Finally, the Commission's conclusion that S.L.C.'s representation that purchasers' names were imprinted "free" on the cards they ordered was misleading is also supported by the record as a whole. As is clear from S.L.C.'s sundry promotional materials, no real effort was made to merchandise nonimprinted cards. Rather, every advertisement and piece of promotional literature stressed the sale of imprinted cards and that this service would be rendered without charge. Additionally, it is undisputed that S.L.C. always sold both imprinted and nonimprinted cards for the same price and never established a separate price for the nonimprinted variety. Under these circumstances, it seems clear that the Commission was justified in concluding that customers who bought nonimprinted cards received merchandise of a lesser value and that S.L.C. was not rendering the imprinting service free of charge but rather was marketing cards at a price which included the cost of adding this feature. Since similar misleading uses of the word "free" have been held to be violative of Sec. 5 of the Act, see FTC v. Mary Carter Paint Co., 382 U.S. 46, 86 S. Ct. 219, 15 L. Ed. 2d 128 (1972); FTC v. Standard Education Society, 302 U.S. 112, 115-117, 58 S. Ct. 113, 82 L. Ed. 141 (1937), this finding may stand.
Petitioners' final contention is that the Commission's order is erroneous and overbroad because it prohibits each of them from engaging in conduct which only one of them may have performed, because it includes within its coverage the individual petitioner Robbins, and because it is cast in either vague or expansive language. As an initial matter, we note that the Commission is vested with broad discretion in formulating remedial orders. See FTC v. ColgatePalmolive Co., 380 U.S. 374, 392, 85 S. Ct. 1035, 13 L. Ed. 2d 904 (1965). Only where no reasonable relation between the remedy selected and the violations found exists will an order be set aside. See Jacob Siegel Co. v. FTC, 327 U.S. 608, 613, 66 S. Ct. 758, 90 L. Ed. 888 (1946). Mindful of these guidelines, we conclude, particularly in light of the finding that petitioners operate as a single economic entity, that the Commission did not abuse its discretion in issuing an order running against all of them. See, e. g., Delaware Watch Co. v. FTC, 332 F.2d 745 (2d Cir. 1964). The inclusion of Robbins was also appropriate given the hearing examiner's finding that as a stockholder, officer, and director, he was "deeply involved in the important business affairs of all the corporate [petitioners]." Finally, the wording of the order gives us little pause. Other than to note that paragraphs 6 and 83 will not prohibit petitioners from engaging in lawful collection activities in the future, because, should they begin referring their delinquent accounts to an independent collection agency or to an attorney, a petition to amend or modify the order to reflect these changes would lie under 16 CFR Sec. 3.72(b) (1973), we find the terms of the order to be sufficiently clear and appropriate to warrant enforcement.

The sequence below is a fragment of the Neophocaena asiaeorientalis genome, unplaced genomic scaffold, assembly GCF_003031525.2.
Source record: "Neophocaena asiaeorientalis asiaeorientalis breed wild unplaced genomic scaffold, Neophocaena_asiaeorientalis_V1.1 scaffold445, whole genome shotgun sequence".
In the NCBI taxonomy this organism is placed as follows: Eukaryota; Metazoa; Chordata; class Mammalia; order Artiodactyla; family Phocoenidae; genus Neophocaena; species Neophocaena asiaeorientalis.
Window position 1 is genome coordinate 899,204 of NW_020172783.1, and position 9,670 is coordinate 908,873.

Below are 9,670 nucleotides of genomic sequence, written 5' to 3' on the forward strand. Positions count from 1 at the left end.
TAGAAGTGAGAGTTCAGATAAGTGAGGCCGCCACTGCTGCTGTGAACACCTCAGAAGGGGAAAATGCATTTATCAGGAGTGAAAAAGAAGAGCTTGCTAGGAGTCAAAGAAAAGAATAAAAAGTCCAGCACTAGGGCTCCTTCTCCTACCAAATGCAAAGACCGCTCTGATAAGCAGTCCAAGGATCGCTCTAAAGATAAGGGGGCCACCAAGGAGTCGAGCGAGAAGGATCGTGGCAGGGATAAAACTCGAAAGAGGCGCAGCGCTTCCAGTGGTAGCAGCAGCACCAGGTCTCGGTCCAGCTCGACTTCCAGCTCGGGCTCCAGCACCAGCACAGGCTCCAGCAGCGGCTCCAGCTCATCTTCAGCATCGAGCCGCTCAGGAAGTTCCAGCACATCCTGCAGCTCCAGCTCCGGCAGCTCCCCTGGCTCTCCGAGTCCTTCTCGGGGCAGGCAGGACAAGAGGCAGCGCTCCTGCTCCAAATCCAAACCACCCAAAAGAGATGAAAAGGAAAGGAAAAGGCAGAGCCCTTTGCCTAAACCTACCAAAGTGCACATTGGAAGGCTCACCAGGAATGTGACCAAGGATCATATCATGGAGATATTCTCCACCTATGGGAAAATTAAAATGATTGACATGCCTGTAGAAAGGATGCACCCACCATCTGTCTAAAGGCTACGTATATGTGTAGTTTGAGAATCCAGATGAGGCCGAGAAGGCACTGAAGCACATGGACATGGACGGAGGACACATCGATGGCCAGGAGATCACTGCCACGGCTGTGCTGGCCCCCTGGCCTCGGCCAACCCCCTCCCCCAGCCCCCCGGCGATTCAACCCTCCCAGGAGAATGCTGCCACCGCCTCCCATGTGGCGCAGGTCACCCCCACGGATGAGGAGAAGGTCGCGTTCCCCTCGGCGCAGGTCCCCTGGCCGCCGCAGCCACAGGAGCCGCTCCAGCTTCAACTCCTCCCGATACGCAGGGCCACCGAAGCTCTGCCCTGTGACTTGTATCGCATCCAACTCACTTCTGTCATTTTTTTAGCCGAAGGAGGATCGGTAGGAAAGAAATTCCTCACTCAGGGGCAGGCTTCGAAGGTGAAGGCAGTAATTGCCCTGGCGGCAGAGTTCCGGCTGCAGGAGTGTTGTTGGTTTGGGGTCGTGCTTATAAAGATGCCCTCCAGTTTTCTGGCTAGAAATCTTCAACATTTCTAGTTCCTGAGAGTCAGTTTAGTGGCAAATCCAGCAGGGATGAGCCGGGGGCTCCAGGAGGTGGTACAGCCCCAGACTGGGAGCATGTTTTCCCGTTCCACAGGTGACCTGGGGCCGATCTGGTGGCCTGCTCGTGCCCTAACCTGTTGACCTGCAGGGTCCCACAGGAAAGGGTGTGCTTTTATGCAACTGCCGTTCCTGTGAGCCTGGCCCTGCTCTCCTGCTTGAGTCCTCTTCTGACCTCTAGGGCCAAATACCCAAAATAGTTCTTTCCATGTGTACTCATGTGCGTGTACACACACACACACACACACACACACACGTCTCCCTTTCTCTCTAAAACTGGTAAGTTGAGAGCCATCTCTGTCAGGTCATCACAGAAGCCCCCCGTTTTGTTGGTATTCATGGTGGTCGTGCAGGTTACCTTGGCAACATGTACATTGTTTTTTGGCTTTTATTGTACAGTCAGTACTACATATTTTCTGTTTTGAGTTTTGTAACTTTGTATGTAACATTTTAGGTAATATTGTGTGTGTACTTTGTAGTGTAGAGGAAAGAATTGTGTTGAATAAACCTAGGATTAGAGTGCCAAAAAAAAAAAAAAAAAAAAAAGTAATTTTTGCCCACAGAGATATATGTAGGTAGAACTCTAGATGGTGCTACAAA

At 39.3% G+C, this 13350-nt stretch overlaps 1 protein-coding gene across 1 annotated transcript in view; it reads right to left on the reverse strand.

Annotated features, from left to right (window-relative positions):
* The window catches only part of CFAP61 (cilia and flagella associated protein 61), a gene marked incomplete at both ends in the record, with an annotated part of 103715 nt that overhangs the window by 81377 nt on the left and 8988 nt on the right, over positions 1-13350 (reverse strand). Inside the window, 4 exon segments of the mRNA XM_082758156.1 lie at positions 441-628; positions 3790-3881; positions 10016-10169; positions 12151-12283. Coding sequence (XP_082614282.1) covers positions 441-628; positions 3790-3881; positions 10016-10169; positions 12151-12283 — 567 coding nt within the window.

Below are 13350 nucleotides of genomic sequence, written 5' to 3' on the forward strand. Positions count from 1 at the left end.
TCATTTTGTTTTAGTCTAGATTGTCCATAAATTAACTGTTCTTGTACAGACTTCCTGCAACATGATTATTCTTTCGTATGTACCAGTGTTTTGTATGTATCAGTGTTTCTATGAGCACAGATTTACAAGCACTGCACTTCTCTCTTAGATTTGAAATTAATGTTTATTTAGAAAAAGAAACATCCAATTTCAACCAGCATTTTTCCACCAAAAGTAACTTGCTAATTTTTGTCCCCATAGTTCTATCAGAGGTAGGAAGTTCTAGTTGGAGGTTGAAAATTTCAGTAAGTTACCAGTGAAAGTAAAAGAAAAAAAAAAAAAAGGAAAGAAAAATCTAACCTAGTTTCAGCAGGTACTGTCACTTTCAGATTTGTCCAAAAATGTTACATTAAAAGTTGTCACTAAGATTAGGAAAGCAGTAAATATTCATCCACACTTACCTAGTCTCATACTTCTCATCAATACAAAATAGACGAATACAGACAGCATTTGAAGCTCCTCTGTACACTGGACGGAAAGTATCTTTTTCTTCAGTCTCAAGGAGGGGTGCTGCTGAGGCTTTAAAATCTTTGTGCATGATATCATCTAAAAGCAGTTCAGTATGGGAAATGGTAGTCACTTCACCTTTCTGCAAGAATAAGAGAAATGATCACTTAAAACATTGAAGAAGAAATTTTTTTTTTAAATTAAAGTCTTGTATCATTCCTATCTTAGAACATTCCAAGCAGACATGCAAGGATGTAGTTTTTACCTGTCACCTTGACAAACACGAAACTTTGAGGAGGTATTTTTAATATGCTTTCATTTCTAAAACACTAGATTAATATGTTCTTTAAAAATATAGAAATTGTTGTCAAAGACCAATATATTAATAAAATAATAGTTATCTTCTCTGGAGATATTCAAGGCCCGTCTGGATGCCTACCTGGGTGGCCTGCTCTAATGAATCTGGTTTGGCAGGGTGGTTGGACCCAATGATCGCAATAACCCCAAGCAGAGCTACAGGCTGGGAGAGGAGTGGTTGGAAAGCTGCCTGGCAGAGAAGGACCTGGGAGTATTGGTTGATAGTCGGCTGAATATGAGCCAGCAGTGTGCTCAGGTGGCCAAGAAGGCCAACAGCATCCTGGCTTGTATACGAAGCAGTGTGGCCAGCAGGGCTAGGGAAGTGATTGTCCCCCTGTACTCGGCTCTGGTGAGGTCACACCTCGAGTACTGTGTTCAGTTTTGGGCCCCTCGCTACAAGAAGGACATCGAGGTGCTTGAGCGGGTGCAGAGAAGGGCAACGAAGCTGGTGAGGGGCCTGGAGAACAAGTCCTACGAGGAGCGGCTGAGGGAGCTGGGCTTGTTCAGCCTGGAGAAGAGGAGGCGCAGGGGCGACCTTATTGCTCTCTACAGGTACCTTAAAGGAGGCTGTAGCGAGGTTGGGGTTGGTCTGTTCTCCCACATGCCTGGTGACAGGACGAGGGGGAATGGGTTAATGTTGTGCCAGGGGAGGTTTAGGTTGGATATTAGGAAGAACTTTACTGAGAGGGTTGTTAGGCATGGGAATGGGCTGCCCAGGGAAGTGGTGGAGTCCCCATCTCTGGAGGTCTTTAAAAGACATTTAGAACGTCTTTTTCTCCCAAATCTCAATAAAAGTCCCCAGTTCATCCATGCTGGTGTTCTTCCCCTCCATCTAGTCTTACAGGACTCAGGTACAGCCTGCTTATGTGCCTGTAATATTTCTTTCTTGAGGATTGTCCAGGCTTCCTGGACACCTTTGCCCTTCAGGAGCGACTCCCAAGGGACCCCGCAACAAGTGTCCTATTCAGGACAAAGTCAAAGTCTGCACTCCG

The petition to review is denied and the order may be enforced.
By way of further example, the record shows that director and shareholder meetings were infrequently held and that corporate minutes were never kept; that individuals who were nominally employed by one corporation often performed work for others; that all employees were paid from a single consolidated account; that supplies were ordered on a consolidated basis; that Sunshine's trademark appeared on the back of J.S.C. and S.L.C. cards; that Sunshine paid the utilities and maintained separate general ledgers for the other corporations; and that all were located in the same building, used the same address, and were served by the same switchboard
Prior to December 1968 the typical coupon in use stated:
"Rush my Free 'Nationally Famous' Christmas Card Assortment, Free Christmas Card Catalog, Free Personalized Card Album, and box assortments on approval."
After December 1968 the coupons were revised so that they typically read:
"I want to join the unbeatables. Please send me Free Pendant, Free Catalogue, Sales Kit and All-Occasion Sample Boxes on approval. Also other seasonal samples on approval, as they are available."
The Commission found the last clause and last sentence of these two forms, which petitioners relied upon to justify sending shipments in addition to the initial one, to be ambiguous.
"6. Representing, directly or by implication, that delinquent accounts will be, or have been, turned over to an independent, bona fide collection agency
"8. Representing, directly or by implication, that delinquent accounts will be referred to an attorney if payment is not received."